Super Buster Bros.

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Super Buster Brothers
Super Buster Bros. SNES.png
Packaging for the Super NES version
Developer(s) Mitchell Corporation (Arcade)
Capcom (Super Famicom/NES)
Publisher(s)
Designer(s) Toshihiko Uda
Futoshi Kuwahara
Composer(s) Tatsuya Nishimura
Minae Fujii
Platform(s) Arcade, Super NES
Release
  • CPS: September 1990
  • Super NES: October 1992
Genre(s) Shooter
Mode(s) Single-player, multiplayer

Super Buster Bros., released as Super Pang (スーパーパン) outside of North America, is a cooperative two-player shooting puzzle arcade video game developed by Mitchell and released in the United States in 1990 by Capcom. It was the tenth game released for the CP System hardware.[1] It is the second game in the Pang series and was ported to the Super Nintendo Entertainment System in 1992. It is also featured in the compilations Buster Bros. Collection for the original PlayStation and Capcom Puzzle World for PlayStation Portable – from Capcom's the creator of Mega Twins (1990).

Gameplay[edit]

The object of the game is to use a gun to pop bubbles that bounce around the screen. There are two different modes: panic mode and arcade mode. Similarly to Asteroids, when a player pops a bubble, it splits into two smaller bubbles. Sufficiently small bubbles simply vaporize when popped. Occasionally, monsters walk or fly on to the screen. When the player character touches a monster, they die. Monsters can also pop bubbles. Although the arcade game and the PlayStation version included in Buster Bros. Collection allow two players to play simultaneously, the Super NES version only has one player mode. Powerups are found by popping certain bubbles, shooting boxes, or shooting certain unmarked spots in the level. The gun powerups cannot be used in conjunction with each other.

Panic mode[edit]

In this mode, the player faces a rain of bubbles. The default weapon is the bubble shot and cannot be changed at any time. Every time a bubble is popped, a rainbow bar at the bottom is slowly filled. Filling the bar all the way causes the player to advance to the next level. As more bubbles are popped, the remaining and incoming bubbles move faster.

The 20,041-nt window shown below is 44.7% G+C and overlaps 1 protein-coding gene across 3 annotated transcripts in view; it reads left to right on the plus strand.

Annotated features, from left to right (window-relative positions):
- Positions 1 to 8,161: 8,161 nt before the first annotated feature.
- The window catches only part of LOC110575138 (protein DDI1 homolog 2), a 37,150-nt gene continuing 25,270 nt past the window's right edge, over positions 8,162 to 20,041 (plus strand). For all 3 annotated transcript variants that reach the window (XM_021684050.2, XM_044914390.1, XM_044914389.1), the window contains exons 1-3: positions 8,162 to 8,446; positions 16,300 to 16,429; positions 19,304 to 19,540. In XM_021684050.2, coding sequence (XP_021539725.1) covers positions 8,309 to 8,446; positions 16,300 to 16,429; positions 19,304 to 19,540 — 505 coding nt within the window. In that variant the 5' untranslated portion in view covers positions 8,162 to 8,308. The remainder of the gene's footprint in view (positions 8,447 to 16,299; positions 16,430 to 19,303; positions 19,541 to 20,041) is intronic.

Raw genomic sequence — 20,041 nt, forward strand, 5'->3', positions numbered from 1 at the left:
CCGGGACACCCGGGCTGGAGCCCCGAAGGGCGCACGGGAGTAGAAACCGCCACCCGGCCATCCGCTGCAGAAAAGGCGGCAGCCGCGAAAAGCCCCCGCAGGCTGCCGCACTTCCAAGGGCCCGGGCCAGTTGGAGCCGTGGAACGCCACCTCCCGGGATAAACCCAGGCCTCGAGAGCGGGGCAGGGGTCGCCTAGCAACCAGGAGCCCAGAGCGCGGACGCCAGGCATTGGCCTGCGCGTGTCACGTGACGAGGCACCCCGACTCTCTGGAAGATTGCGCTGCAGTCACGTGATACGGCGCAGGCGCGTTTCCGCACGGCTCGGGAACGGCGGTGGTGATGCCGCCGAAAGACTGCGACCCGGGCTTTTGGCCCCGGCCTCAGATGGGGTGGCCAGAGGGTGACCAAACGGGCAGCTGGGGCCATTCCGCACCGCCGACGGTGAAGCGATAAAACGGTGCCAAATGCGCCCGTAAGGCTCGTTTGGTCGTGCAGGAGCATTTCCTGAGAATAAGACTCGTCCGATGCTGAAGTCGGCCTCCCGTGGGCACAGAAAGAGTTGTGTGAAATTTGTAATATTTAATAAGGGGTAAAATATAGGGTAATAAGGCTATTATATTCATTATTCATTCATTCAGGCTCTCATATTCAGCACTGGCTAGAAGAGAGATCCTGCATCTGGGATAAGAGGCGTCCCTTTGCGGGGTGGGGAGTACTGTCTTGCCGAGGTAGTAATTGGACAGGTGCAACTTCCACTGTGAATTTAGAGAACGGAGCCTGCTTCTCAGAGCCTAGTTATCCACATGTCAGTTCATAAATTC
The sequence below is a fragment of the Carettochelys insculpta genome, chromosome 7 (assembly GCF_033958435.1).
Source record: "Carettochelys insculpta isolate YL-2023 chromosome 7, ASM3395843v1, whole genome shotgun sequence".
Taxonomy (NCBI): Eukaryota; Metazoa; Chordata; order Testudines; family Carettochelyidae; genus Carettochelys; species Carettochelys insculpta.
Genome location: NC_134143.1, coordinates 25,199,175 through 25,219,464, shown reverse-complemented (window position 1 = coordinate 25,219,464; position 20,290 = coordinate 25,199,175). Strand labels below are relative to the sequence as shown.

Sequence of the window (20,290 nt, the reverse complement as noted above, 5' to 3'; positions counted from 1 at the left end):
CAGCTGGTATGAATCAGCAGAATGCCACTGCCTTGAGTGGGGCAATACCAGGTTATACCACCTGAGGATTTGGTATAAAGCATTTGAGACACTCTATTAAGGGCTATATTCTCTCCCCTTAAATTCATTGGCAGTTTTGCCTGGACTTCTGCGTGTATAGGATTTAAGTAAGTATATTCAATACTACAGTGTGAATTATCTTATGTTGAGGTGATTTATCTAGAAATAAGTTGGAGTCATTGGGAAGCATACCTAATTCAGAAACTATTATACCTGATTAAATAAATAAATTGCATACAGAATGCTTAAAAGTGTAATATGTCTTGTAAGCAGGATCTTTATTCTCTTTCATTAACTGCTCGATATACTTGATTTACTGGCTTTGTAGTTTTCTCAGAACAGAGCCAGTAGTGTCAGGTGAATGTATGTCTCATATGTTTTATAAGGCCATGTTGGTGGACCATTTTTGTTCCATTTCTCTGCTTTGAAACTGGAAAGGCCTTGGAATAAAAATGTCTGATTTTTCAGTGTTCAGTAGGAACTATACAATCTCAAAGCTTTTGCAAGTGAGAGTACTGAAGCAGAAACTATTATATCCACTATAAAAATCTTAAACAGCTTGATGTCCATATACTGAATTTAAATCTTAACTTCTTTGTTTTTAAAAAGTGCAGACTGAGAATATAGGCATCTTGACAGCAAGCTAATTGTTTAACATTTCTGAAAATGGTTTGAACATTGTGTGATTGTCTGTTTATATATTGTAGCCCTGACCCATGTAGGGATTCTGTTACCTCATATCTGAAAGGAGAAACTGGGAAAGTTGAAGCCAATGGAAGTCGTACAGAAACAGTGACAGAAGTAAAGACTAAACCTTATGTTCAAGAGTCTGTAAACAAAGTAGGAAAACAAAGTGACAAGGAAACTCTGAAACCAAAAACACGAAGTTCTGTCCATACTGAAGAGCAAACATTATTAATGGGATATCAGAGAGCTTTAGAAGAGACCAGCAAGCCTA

There is also one special type of bubble that appears rarely. The bubble can appear at any random time, and has a clock image engraved. Whenever the bubble bounces, the engraving changes to a star, and when the bubble bounces again, the engraving changes back to a clock. Popping the bubble when the clock engraving is present causes all bubbles to stop movement completely for 9 seconds, while popping the bubble when the star engraving is present causes all bubbles to be popped and the game screen gets cleared, filling the rainbow bar with every pop made from the bubbles that are being destroyed.

Panic mode is beaten when the player reaches level 99, fills the rainbow bar and destroys any remaining bubbles on the screen (after the bar is filled and level 99 is reached, no new bubbles appear). The ending of the game is different in panic mode than in arcade mode.

Arcade mode[edit]

In this mode, each of the stages has a set layout, consisting of walls, destructible glass walls, invisible walls, ladders and ice. There's items such as candy and 1-ups. In the SNES version, there are four difficulty levels in the arcade mode: easy, normal, hard and expert. Each difficulty has their own stage layouts, some remaining the same, some varying slightly and some changed completely. The amount of continues and general speed of bubbles is also affected by the difficulty level chosen.

Reception[edit]

Reviewing the PlayStation Buster Bros. Collection, Doctor Devon of GamePro remarked that the game makes no real use of the PlayStation hardware in terms of either graphics or controls, and is less fun to play than the arcade version due to the load times every time the player character is hit. He nonetheless judged that the "classic" gameplay makes the game worthwhile for either newcomers to the series or Buster Bros. fans moved by nostalgia.[2]

References[edit]

  1. ^ "Mitchell: Arcade Games". Mitchell.jp. Mitchell Corporation. Archived from the original on February 22, 2012. 
  2. ^ "ProReview: Super Buster Brothers". GamePro. No. 93. IDG. June 1996. p. 60. 

External links[edit]